They’d nabbed Paco on his way back from the library. Except, he’d been at the library to pick Viviana up from her volunteer job, so they’d gotten her too.
So now Paco was crouched low in what appeared to be an airship, his arms around Viviana. She had her face hidden in his shoulder; occasionally, she would shift, peeking at the armed guards at the end of the hall, but then she would just duck down again. She wasn’t crying, though, and he was proud of her for that. He pressed his cheek against her hair and squeezed her closer.
“Hey, hey, listen,” he said. “It’s going to be okay, right?” When she didn’t reply, he continued, “You know Mom would kill me if I let anything happen to you, and besides, this is El Paso. Like these guys can take on Escarabajo.”
As if in reply to his words, the airship lurched, creaking ominously. Viviana muffled a shriek, fisting her hands in his shirt, but Paco just grinned. “See? About time.”
There was a great tearing sound as the airship wall was ripped away, but instead of Jaime, Paco found himself face-to-face with Superboy yet again. Well, and Wonder Girl, but she’d already dashed off to go punch bad guys. Superboy seemed to be on rescuing duty.
“We have got to stop meeting like this,” he said to Paco.
“I’m not complaining,” Paco told him. Kon held out his fist and Paco bumped it with his own.
Viviana untangled herself from him, staring at Superboy with wide eyes.
“Wait,” she said, dawning realization in her voice. “I know you.”
“Um,” Kon said. He and Kon exchanged a panicked glance.
“You were at our house!” Viviana continued, her voicing rising higher and higher. “You were – you ate my mom’s tamales! Superboy was at my house! My brother knows Superboy!”
“What can I say,” Paco mumbled, looking away. He scratched the back of his neck. “I’m a man of many secrets.”
Viviana punched him in the shoulder. “You know Superboy and you never told me! You suck! You suck so much, you, I, argh! WORST BROTHER!”
“Right,” Kon said, awkwardly. “I’m just going to… start rescuing people now.”
“Please,” Paco told him.
Later, on the ground, Viviana grabbed hold of his wrist and all but dragged him over to where Superboy was standing, watching as hundreds of frantic kids dialed their parents while news crews scrambled for interviews. The police were leading the (very beaten up, very humiliated, very unmasked) bad guys away in chains.
“I can’t believe you know Superboy and you never told any of us!” she said. “Wait until everyone I know hears about this!”
“That’s not such a great idea,” Paco told her, trying to dig his heels into the ground.
“Yeah,” Kon said, coming over to them. “Sorry, Viviana, right? See, the thing is, I know it sounds cool, knowing a superhero and all, but the truth is it’s not that great. People’ll see that as a way to get to me. You and your brother could get hurt. The rest of your family, too. And that’s the last thing I want.”
Viviana’s face fell. Kon put a hand on her shoulder and leaned in, looking her in the eye.
“You understand, right?” he said. “I think you and your brother – your whole family – you guys are really awesome, and I don’t want anything to happen to you. So that’s why it’s not safe to tell anyone you guys know me, even though I know the kind of bragging cred you’d get.”
“Yeah,” Viviana said. “I get it.”
“So we’ve got a deal?” he said. She chewed thoughtfully at her lip.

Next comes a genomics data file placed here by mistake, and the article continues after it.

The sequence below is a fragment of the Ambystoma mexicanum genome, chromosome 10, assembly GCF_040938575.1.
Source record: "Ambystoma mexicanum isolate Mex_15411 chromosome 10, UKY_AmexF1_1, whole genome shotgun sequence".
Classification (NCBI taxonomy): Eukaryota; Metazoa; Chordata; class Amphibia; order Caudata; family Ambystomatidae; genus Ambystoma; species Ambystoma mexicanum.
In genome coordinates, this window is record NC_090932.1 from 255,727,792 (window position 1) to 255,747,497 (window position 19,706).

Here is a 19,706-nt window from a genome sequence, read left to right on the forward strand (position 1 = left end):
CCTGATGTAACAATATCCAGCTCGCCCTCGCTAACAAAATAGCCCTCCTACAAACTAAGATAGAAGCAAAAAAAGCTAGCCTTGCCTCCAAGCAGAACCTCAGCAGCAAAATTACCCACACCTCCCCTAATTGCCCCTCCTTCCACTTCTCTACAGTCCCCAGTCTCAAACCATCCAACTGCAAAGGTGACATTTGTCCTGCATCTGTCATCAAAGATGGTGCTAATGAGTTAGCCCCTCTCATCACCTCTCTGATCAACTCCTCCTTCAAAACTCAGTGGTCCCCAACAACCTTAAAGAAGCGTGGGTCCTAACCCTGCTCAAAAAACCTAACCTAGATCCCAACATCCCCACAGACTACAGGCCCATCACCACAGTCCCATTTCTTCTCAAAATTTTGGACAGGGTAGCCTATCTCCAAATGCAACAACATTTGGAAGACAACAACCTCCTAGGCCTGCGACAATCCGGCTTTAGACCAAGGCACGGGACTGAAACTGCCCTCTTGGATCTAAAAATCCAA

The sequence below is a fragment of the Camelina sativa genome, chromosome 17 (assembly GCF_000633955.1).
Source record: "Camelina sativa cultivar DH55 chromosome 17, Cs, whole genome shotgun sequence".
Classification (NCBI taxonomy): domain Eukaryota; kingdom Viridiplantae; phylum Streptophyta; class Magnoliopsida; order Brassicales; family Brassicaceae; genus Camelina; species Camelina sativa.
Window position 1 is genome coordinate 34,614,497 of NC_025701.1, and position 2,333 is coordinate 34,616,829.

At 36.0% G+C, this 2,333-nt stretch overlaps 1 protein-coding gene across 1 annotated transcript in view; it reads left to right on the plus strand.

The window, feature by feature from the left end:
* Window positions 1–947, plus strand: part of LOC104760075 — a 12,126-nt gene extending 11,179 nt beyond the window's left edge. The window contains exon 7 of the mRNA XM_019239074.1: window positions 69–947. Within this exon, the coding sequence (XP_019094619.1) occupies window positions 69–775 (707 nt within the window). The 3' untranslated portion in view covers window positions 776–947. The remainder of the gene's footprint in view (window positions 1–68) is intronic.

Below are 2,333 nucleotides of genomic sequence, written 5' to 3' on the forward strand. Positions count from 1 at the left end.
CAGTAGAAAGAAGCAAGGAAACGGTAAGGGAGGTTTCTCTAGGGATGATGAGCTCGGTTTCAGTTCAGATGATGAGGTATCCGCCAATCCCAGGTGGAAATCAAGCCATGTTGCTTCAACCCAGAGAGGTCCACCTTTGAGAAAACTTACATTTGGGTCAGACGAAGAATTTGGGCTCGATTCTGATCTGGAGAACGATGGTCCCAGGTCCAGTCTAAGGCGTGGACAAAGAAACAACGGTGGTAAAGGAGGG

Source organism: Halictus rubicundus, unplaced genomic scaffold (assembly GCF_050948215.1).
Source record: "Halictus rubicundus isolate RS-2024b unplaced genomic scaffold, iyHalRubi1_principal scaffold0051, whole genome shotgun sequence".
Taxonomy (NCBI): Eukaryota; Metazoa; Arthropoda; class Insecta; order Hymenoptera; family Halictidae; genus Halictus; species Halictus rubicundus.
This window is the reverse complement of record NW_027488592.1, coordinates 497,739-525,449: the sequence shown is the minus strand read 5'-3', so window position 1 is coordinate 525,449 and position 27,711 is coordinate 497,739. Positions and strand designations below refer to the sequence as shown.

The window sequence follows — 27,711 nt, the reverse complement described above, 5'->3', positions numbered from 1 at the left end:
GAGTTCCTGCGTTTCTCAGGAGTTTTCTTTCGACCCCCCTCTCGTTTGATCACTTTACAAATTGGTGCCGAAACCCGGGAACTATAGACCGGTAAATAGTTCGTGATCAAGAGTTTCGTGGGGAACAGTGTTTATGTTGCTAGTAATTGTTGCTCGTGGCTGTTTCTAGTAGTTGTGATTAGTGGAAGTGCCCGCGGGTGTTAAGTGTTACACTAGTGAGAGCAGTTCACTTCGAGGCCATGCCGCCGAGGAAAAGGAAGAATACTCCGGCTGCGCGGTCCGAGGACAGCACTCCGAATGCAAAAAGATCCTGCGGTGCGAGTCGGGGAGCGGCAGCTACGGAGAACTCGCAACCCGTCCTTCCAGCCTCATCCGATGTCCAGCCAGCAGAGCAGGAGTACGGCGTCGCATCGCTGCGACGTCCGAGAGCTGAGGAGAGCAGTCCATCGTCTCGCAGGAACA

“Yeah, we’ve got a deal,” she said at last. “On one condition: you have to take me flying.”
Paco groaned, slapping a hand to his forehead. He grabbed Viviana by the shoulders and hauled her back.
“You do not have to do that,” he said to Kon. “Seriously, Soledad was right, she was dropped on her head –”
“No,” Kon said. “It’s cool. That sounds like a good deal to me. One trip around El Paso, coming right up.”
He bowed low, sweeping an arm out to the side. Viviana giggled and Paco kind of wanted the ground to swallow him up. Viviana held out her hand and Superboy took it, pulling her against his side.
“Hey,” Paco told him. “That’s my sister. You keep your hands where I can see them, ese.”
Kon saluted with his free hand. “Hey, I’m a gentleman. Ask anyone.”
Later, sitting in the back of their car, all apparent trauma forgotten, Viviana sighed, “Superboy’s the coolest.”
“Uh-huh,” Paco said, staring out the window. He took a long sip of his soda.
“Could you find out if he’s single?” Viviana said, and Paco spit out the rest of his drink.
The next time he and Superboy met, it was in Alaska of all places and it was freezing. Paco shuddered and cursed his lack of a jacket. Superboy didn’t seem too bothered, but then super-bodyheat was probably one of his powers.
“Do you know whose fault this is?” he said. “Girls. It’s all their fault.”
“Yeah?” Kon asked. “How do you figure?”
“I’m arguing with Brenda, and the next thing I know she says she wishes I would get lost, and then – bam. Alaska.” He flopped down in the snow. It soaked through his jeans but he figured he was going to end up cold either way. Might as well get some real snow out of it.
“Aha,” Kon said. “Yeah, there’s some freaky magic stuff going on. Robin told Rose and the demonspawn and I to go away so he could think, and, then, well…” he trailed off.
In the distance, Ravager and the other Robin, the tiny one who growled a lot, were stalking a grazing moose.
Kon sat down next to Paco. “Brenda’s your girlfriend, right?”
“Assuming I ever get out of here,” Paco grumbled. “And I’m not a Pacosicle.”
“Hey, if it’s any consolation, it’s not just girls,” Kon said. “Boys? Just as much of a handful. Especially if they’re the bat-kind.”
Something dawned on Paco. “So, wait. You and Robin…?”